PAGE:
Estate planning is not a static project to be finalized and then put on a shelf, never to be reviewed again. In truth, it is a never-ending process; one which requires periodic review in order to remain pertinent. At least every 5 years and upon major life events, pull out the documents and make sure they continue to be relevant. Further, periodic statutory changes dictate that your intentions will be best attained if documents are reviewed.
Over the next several weeks, we will explore some of the areas that might need your attention...
At the core of any good estate plan is a list of all of your assets, with estimated values. Generally this will include bank accounts, securities, real estate, retirement funds, insurances (life or disability), annuities, business valuations, and tangible personal property, just to name a few. Identify whether each asset is owned in your name alone (and with or without a beneficiary designation); jointly with another; or whether it carries a beneficiary designation or is held in trust. This information informs an estate planning attorney as a beginning point. After your estate plan is fully developed, do not be surprised if assets are re-titled or change columns.
Consider having a last will and testament:
A last will and testament controls only those assets that are held in your name alone, and without a designated beneficiary, at your time of death. These are the only assets that go through the probate process. Your will provides a road map as to who you would like to receive your probate assets. It can also provide for forgiveness of debt or allow someone temporary use of an asset (such as living in a home until X age, or Y event occurs). Generally, a will allows you to control and determine who inherits your estate at your death.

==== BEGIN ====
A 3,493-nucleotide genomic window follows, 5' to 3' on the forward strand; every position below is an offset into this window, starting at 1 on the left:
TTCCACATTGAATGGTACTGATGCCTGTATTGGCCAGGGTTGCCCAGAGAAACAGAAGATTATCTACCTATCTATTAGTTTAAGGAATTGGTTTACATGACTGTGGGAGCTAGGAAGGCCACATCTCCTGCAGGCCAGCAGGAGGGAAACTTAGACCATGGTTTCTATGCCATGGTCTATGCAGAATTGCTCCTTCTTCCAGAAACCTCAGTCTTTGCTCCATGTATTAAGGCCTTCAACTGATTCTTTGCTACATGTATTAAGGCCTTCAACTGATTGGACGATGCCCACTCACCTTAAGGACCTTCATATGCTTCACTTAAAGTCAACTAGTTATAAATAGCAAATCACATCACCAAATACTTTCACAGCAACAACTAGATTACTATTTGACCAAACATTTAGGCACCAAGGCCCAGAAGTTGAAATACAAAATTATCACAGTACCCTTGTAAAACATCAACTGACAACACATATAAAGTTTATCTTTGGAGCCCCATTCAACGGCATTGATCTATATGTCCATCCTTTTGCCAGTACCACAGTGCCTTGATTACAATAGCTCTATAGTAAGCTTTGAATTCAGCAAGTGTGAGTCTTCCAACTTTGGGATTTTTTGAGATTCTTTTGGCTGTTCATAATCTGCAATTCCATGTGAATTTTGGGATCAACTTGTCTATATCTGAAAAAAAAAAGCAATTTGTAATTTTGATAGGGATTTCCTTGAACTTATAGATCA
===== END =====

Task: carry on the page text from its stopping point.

Under the Massachusetts Uniform Probate Code, (MUPC) which went into effect March 31, 2012, the probate process has now been expedited and no longer requires as much court intervention or oversight, although court supervision is available where appropriate.
If you pass away without a will, (referred to as dying “intestate”) state law will dictate how your assets get distributed. Historically, if you died intestate, survived by a spouse and children, your assets were allocated between them. Under the MUPC, if you die intestate and are survived by your spouse and children of both you and your spouse, (whether biological or adopted) then your spouse will receive your entire net estate, without any portion specifically allocated to the children of both you and your spouse.
The MUPC also changes the title of the person appointed to oversee the administration of an estate to a personal representative (PR). Further, the MUPC provides a list of individuals who have priority to serve as your PR. At the top of the list is your spouse, and then a child (over the age of 18), etc.